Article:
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I am trying to understand why OLS gives a biased estimator of an AR(1) process. Consider $$ \begin{aligned} y_{t} &= \alpha + \beta y_{t-1} + \epsilon_{t}, \\ \epsilon_{t} &\stackrel{iid}{\sim} N(0,1). \end{aligned} $$ In this model, strict exogeneity is violated, i.e. $y_t$ and $\epsilon_t$ are correlated but $y_{t-1}$ and $\epsilon_t$ are uncorrelated. But if this is true, then why does the following simple derivation not hold? $$ \begin{aligned} \text{plim} \ \hat{\beta} &= \frac{\text{Cov}(y_{t},y_{t-1})}{\text{Var}(y_{t-1})} \\ &=\frac{\text{Cov}(\alpha + \beta y_{t-1}+\epsilon_{t}, y_{t-1})}{\text{Var}(y_{t-1})} \\ &= \beta+ \frac{\text{Cov}(\epsilon_{t}, y_{t-1})}{\text{Var}(y_{t-1})} \\ &=\beta. \end{aligned} $$

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  • $\begingroup$ There have been a few related questions at Cross Validated. You could benefit from looking them up. $\endgroup$ – Richard Hardy Oct 15 '16 at 14:12
  • $\begingroup$ I saw them, but they did not really help me. I found a proof and simulations that show this result. What I am interested in is what is wrong with my reasoning above. $\endgroup$ – Florestan Oct 15 '16 at 17:45
  • $\begingroup$ When you are using $\text{plim}$, aren't you addressing consistency rather than (un)biasedness? For (un)biasedness you should be using expectations. $\endgroup$ – Richard Hardy Oct 15 '16 at 18:04
  • $\begingroup$ You are completely right, that could solve the puzzle. So if the equation above does not hold without a plim, then it would not contradict the biasedness of OLS in small samples and show the consistency of OLS at the same time. Though I am a bit unsure: Does this covariance over variance formula really only hold for the plim and not also in expectation? Thanks a lot already! $\endgroup$ – Florestan Oct 15 '16 at 19:00
  • $\begingroup$ OLS estimator itself does not involve any $\text{plim}$s, you should just look at expectations in finite samples. $\endgroup$ – Richard Hardy Oct 15 '16 at 19:44
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As essentially discussed in the comments, unbiasedness is a finite sample property, and if it held it would be expressed as

$$E (\hat \beta ) = \beta$$

(where the expected value is the first moment of the finite-sample distribution)

while consistency is an asymptotic property expressed as

$$\text{plim} \hat \beta = \beta$$

The OP shows that even though OLS in this context is biased, it is still consistent.

$$E (\hat \beta ) \neq \beta\;\;\; \text{but}\;\;\; \text{plim} \hat \beta = \beta$$

No contradiction here.

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@Alecos nicely explains why a correct plim and unbiasedbess are not the same. As for the underlying reason why the estimator is not unbiased, recall that unbiasedness of an estimator requires that all error terms are mean independent of all regressor values, $E(\epsilon|X)=0$.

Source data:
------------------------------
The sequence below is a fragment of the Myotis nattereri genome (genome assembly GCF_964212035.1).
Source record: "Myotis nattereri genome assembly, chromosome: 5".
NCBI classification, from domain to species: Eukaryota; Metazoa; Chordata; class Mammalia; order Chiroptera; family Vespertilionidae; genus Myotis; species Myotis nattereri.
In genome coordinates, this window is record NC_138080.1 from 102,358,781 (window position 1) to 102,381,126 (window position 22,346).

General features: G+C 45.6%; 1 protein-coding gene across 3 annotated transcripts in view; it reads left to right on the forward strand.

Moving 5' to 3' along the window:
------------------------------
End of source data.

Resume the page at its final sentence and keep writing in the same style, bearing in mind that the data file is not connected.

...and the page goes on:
In the present case, the regressor matrix consists of the values $y_1,\ldots,y_{T-1}$, so that - see mpiktas' comment - the condition translates into $E(\epsilon_s|y_1,\ldots,y_{T-1})=0$ for all $s=2,\ldots,T$.

Here, we have

\begin{equation*} y_{t}=\beta y_{t-1}+\epsilon _{t}, \end{equation*} Even under the assumption $E(\epsilon_{t}y_{t-1})=0$ we have that \begin{equation*} E(\epsilon_ty_{t})=E(\epsilon_t(\beta y_{t-1}+\epsilon _{t}))=E(\epsilon _{t}^{2})\neq 0. \end{equation*} But, $y_t$ is also a regressor for future values in ain AR model, as $y_{t+1}=\beta y_{t}+\epsilon_{t+1}$.

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    $\begingroup$ I would add the clarification that $E(\varepsilon | X)$ in this case translates to $E(\varepsilon_s|y_{1},...,y_T)$ for each $s$. Then the further discussion becomes a bit clearer. $\endgroup$ – mpiktas Oct 19 '16 at 6:57
  • $\begingroup$ good point, I made an edit $\endgroup$ – Christoph Hanck Oct 19 '16 at 8:02
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Expanding on two good answers. Write down the OLS estimator:

$$\hat\beta =\beta + \frac{\sum_{t=2}^Ty_{t-1}\varepsilon_t}{\sum_{t=2}^Ty_{t-1}^2}$$

For unbiasedness we need

$$E\frac{\sum_{t=2}^Ty_{t-1}\varepsilon_t}{\sum_{t=2}^Ty_{t-1}^2}=0.$$

But for that we need that $E\varepsilon_t|y_{1},...,y_{T-1})=0,$ for each $t$. For AR(1) model this clearly fails, since $\varepsilon_t$ is related to the future values $y_{t},y_{t+1},...,y_{T}$.

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  • $\begingroup$ Just to check whether I got it right: The problem is not the numerator, for each t $y_{t-1}$ and $\epsilon_{t}$ are uncorrelated. The problem is the denominator that features higher t's such that there is correlation between numerator and denominator so that I cannot take the expectation within the sum of the numerator (under strict exogeneity I could do so?!). Is that the correct mathematical intuition? $\endgroup$ – Florestan Oct 20 '16 at 21:33
  • $\begingroup$ Yes that is correct intuition. Note that strict exogeneity is not possible in this case, but for unbiasedness strict exogeneity becomes a requirement. $\endgroup$ – mpiktas Oct 21 '16 at 7:01

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